The International Brotherhood of Teamsters
Testimony before the
Senate Committee on Veterans’ Affairs
On “Veterans’ Employment: Improving the Transition from the Battlefield to the Workforce”
April 13, 2011
Michael L. Yauger
President, Teamsters Local Union 786
Coordinator, International Brotherhood of Teamsters Helmets to Hardhats and Heroes to HealthCare Programs
Chairwoman Murray, Ranking Member Burr, and distinguished Members of the committee, the International Brotherhood of Teamsters welcomes the opportunity to participate in today’s hearing on “Veterans’ Employment: Improving the Transition from Battlefield to the Workforce.”
My name is Mike Yauger. I serve in the capacity of International Coordinator for the Teamsters Helmets to Hardhats program and the Teamsters Heroes to Health Care program. As a younger man I had the honor and the privilege of serving in America’s military as an Army Ranger. In the course of that duty I learned firsthand some very important lessons about life. My service taught me the meaning of honor, duty and commitment. These values form the very foundation upon which Teamsters programs are built.
For the past six years, the Teamsters have been leaders in actively identifying and developing programs to assist our veterans in transitioning their military skills into the civilian sector. A veteran who receives military training for class 8 vehicles receives a military license and is exempt from commercial drivers’ license (CDL) requirements imposed by the Federal Motor Carrier Safety Administration (FMCSA) and states. When a veteran is discharged and separates from the military the military license is of no use in the civilian sector. In order to obtain a CDL license the veteran must go through all of the state requirements. This may include another training program, a CDL licensing test, and finding or renting a Class 8 truck to take the road skills test. This is a cumbersome and very costly procedure to impose on someone who is facing numerous challenges transitioning back to civilian life. This effort is complicated by the fact that most of the training our service people receive is not recognized and/or well understood by civilian employers. For example, a service person can drive heavy vehicles along supply lines, in 120 degree heat, while being shot at; yet when they return home, their military driver’s licenses and driving experience does not qualify them to receive a civilian commercial driver’s license or “CDL”.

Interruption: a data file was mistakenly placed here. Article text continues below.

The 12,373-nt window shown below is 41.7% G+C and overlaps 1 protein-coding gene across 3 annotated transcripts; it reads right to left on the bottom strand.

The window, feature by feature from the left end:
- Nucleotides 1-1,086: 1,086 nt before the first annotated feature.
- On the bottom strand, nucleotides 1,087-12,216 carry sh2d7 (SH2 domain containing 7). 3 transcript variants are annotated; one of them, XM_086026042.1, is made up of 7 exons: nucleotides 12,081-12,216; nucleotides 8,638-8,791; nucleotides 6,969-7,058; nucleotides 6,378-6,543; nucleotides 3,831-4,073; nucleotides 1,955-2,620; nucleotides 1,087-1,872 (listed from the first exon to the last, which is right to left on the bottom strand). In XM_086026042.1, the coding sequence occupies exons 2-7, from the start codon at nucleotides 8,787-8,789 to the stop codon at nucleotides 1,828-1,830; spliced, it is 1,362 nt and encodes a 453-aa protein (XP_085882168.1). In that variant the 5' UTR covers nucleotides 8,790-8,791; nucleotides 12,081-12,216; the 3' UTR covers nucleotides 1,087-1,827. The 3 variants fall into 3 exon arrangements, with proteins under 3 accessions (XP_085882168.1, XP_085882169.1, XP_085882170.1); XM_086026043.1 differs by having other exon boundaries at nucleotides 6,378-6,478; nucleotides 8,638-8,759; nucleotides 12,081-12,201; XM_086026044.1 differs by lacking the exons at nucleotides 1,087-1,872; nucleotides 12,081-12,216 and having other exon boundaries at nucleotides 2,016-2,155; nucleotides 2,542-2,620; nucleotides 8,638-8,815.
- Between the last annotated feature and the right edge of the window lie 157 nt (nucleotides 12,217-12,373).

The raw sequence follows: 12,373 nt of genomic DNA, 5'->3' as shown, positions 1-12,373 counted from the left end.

To solve this particular problem, the Teamsters created the Teamsters / Military CDL Licensing Program. It is important to note that we did not do this in isolation. Rather, we worked in partnership with multiple state agencies and the military school houses to analyze the differentials between Teamsters training and the military curriculum. The result is a 200 hour course that bridges the gaps between the two. The course is taught by certified Teamster trainers at no cost to the veteran. The program is active in Illinois and is currently being developed in Washington State, Las Vegas, New York, and Northern and Southern California.
The Teamsters/Military Licensing program serves as the model for much of our ongoing efforts in support of our nation’s veterans. This means a model of bringing all interested parties together, analyzing the issues, and then solving that problem. While the objective of our programs is to develop and provide gainful career opportunities for our returning sons and daughters, we have encountered many obstacles and impediments to their successful transition. While we have overcome many of these challenges, it has not been easy. In fact, the seemingly logical and straight-forward CDL program was three years in the making. During this process, we realized that our military must overcome certain inherent impediments and must serve as a strong ally in breaking down the barriers that currently inhibit a veteran’s transition back to civilian life – this means jobs.
Additionally, assisting this transition would be significantly more successful if there were an avenue to provide employers with verifiable proof of a veteran’s training and experience acquired while serving in the military. Employers base their hiring decisions upon verification of work history, educational degrees and state or industry recognized certifications. Military experience is not well understood by civilian employers, nor does it equate to civilian certifications. Our experience has taught us that if the military as a whole would work with civilian certifying entities to provide courses that attest to their level of education and qualifications while serving, this would go a long way towards enhancing employers’ understanding and embracing of military training and experience. This, in turn, would encourage employers to increasingly recruit and hire veterans.
Another example of an innovative program to employ veterans is the National Building and Construction Trades Helmets to Hardhats program. The Teamsters are active supporting partners to the program and have assisted in placement of over forty thousand veterans in the construction trades over the past five years. Through interaction with veterans over the past five years, we have discovered and identified gaps in the transition process not specific to only the Construction industry. We have interviewed veteran candidates from across the country and understand that many of the challenges they are faced with in transitioning their military skills into the civilian sector.